Miami-Dade County Commissioners approved a resolution last week supporting a plan for the public to pay half the cost of upgrading the stadium where the National Football League's Miami Dolphins play.
Commissioners voted to urge the Legislature to pass bills authorizing various taxes to support the stadium renovations, which are estimated at around $400 million.
The legislation would seek a $3 million-a-year state sales tax rebate for 30 years, and authorize the Miami-Dade Commission to raise convention and tourist development taxes. The taxes can be used to pay debt service on bonds issued to finance the improvements.
The Florida Legislature's regular session begins March 5. Several bills have already been filed to support the stadium financing plan.
The resolution approved by the County Commission notes that upgrading the stadium would create approximately 3,700 construction jobs, 1,100 permanent jobs, and an $2 billion economic benefit to Miami-Dade County.
Miami Dolphins owner Stephen Ross said he and private investors will pay a majority of the cost of the project, which has been described as amounting to "at least 50-plus-1%."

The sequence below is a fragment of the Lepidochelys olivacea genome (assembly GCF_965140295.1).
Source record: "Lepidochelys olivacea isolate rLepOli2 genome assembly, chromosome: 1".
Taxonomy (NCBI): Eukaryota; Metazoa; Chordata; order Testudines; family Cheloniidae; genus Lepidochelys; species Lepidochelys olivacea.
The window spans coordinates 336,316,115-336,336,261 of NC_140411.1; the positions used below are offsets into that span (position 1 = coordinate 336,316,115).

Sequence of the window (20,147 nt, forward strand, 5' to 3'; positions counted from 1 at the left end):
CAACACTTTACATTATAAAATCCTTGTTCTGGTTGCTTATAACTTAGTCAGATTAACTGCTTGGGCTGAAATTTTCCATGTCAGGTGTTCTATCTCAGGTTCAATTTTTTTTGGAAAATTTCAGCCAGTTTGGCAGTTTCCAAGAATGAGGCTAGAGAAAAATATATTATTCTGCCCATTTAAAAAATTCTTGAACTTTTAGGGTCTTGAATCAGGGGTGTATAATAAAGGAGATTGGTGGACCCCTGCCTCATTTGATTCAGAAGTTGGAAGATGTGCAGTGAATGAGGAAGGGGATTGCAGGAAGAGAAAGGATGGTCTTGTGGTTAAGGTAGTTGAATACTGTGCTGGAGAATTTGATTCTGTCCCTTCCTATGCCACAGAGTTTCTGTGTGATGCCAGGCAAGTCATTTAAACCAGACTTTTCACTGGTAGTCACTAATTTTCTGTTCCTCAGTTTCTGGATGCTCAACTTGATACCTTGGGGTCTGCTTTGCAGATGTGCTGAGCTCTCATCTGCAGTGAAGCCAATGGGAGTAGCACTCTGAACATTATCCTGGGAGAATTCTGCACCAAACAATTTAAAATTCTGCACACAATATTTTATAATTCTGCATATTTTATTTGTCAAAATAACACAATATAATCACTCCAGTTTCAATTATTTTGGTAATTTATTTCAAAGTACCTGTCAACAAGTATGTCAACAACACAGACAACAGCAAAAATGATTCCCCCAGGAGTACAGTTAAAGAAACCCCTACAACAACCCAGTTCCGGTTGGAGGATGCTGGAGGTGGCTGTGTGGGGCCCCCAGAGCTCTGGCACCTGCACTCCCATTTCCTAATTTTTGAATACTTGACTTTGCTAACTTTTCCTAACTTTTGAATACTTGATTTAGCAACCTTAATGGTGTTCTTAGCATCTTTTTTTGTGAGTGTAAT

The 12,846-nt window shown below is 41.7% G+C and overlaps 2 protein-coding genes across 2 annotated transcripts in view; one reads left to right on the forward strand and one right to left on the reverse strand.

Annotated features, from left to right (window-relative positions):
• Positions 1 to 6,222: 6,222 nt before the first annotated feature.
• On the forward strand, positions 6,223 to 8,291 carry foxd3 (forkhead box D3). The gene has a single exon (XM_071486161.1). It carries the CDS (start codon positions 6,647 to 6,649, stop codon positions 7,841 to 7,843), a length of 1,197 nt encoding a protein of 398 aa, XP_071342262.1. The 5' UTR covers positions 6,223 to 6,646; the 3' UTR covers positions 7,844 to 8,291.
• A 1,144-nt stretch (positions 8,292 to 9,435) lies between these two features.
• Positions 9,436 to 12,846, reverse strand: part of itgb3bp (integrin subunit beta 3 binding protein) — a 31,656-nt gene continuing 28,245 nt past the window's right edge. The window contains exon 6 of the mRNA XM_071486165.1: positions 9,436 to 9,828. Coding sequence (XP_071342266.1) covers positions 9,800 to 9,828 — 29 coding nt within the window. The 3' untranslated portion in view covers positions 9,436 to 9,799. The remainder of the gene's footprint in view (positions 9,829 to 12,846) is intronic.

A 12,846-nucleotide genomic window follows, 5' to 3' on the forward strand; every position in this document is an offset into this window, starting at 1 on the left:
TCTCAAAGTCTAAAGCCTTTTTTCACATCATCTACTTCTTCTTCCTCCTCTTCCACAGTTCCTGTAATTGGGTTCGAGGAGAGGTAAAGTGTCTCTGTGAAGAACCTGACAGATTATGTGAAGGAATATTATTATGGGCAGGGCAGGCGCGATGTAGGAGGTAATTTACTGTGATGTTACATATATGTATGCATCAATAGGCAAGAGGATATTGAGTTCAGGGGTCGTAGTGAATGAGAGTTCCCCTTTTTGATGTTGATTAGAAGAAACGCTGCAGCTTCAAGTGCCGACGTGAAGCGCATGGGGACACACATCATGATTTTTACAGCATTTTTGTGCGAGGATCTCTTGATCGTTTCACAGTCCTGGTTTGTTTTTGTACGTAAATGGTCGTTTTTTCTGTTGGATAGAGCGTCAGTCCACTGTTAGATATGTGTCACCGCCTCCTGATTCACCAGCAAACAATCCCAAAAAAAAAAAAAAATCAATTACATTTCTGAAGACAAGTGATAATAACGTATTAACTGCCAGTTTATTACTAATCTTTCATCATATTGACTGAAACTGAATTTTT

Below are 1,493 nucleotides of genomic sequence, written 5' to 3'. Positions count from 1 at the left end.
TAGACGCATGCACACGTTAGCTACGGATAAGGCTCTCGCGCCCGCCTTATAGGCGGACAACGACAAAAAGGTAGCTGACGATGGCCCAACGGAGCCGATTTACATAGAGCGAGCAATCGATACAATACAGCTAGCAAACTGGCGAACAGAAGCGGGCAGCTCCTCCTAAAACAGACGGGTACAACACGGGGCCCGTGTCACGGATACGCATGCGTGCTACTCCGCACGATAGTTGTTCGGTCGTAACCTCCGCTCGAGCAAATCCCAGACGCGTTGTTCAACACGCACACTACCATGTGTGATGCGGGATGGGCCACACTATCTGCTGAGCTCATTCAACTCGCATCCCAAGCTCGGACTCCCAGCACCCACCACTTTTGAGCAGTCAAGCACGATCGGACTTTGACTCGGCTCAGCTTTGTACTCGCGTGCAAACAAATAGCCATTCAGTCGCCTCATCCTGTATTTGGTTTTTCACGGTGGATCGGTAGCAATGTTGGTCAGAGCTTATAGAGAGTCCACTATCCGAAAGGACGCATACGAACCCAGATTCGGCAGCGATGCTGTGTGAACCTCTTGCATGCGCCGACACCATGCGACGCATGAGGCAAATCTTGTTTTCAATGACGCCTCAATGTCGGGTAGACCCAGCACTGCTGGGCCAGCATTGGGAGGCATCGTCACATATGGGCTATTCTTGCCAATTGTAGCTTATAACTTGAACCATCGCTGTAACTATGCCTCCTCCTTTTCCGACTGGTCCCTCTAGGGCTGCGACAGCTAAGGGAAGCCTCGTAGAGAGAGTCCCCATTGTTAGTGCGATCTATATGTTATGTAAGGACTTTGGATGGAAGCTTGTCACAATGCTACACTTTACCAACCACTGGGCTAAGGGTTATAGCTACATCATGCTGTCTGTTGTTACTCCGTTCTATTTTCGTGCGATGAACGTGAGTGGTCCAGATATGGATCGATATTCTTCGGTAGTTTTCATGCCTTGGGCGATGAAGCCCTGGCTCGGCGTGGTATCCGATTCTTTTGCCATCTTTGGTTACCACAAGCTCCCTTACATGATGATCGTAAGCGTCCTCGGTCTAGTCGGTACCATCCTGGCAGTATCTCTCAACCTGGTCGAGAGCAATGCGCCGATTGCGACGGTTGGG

The stadium opened in 1987, and was constructed entirely with private funds. While the facility is privately owned, the Dolphins lease the land for $1 a year from Miami-Dade County, which gave the team a 99-year lease in 1984.
Over the years, some public funds have gone toward improvements, including a 30-year state sales tax rebate authorized by the Legislature to renovate the football stadium so that the National Baseball League's Marlins could play there as well.
A state official told The Bond Buyer recently that the rebate for baseball renovations, which still go to the football stadium, would be investigated since the Miami Marlins have moved to a largely publicly financed stadium near downtown Miami